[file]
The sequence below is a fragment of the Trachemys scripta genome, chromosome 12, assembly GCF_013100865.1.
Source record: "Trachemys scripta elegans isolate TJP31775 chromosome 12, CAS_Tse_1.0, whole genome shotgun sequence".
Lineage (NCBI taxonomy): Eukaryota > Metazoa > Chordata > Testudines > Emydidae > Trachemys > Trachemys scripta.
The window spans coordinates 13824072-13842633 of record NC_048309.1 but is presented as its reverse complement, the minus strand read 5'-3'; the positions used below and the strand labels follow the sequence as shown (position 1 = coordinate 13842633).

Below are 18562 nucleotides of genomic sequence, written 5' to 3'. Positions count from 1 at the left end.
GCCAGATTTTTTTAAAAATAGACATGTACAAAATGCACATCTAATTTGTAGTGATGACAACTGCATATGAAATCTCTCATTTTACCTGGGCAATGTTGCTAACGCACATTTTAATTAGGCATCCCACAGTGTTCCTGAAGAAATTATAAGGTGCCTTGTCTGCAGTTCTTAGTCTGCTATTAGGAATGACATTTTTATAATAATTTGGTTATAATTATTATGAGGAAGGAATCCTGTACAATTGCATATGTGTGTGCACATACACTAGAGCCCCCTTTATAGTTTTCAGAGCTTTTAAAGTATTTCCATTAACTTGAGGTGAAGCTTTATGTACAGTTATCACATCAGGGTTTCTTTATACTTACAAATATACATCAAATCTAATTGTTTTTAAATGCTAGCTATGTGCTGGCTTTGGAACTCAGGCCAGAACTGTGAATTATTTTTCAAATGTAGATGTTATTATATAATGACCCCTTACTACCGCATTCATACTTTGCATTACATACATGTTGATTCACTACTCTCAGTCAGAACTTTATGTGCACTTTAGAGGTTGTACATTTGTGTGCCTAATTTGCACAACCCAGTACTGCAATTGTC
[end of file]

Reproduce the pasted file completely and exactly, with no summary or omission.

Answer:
The sequence below is a fragment of the Trachemys scripta genome, chromosome 12, assembly GCF_013100865.1.
Source record: "Trachemys scripta elegans isolate TJP31775 chromosome 12, CAS_Tse_1.0, whole genome shotgun sequence".
Lineage (NCBI taxonomy): Eukaryota > Metazoa > Chordata > Testudines > Emydidae > Trachemys > Trachemys scripta.
The window spans coordinates 13824072-13842633 of record NC_048309.1 but is presented as its reverse complement, the minus strand read 5'-3'; the positions used below and the strand labels follow the sequence as shown (position 1 = coordinate 13842633).

Below are 18562 nucleotides of genomic sequence, written 5' to 3'. Positions count from 1 at the left end.
GCCAGATTTTTTTAAAAATAGACATGTACAAAATGCACATCTAATTTGTAGTGATGACAACTGCATATGAAATCTCTCATTTTACCTGGGCAATGTTGCTAACGCACATTTTAATTAGGCATCCCACAGTGTTCCTGAAGAAATTATAAGGTGCCTTGTCTGCAGTTCTTAGTCTGCTATTAGGAATGACATTTTTATAATAATTTGGTTATAATTATTATGAGGAAGGAATCCTGTACAATTGCATATGTGTGTGCACATACACTAGAGCCCCCTTTATAGTTTTCAGAGCTTTTAAAGTATTTCCATTAACTTGAGGTGAAGCTTTATGTACAGTTATCACATCAGGGTTTCTTTATACTTACAAATATACATCAAATCTAATTGTTTTTAAATGCTAGCTATGTGCTGGCTTTGGAACTCAGGCCAGAACTGTGAATTATTTTTCAAATGTAGATGTTATTATATAATGACCCCTTACTACCGCATTCATACTTTGCATTACATACATGTTGATTCACTACTCTCAGTCAGAACTTTATGTGCACTTTAGAGGTTGTACATTTGTGTGCCTAATTTGCACAACCCAGTACTGCAATTGTC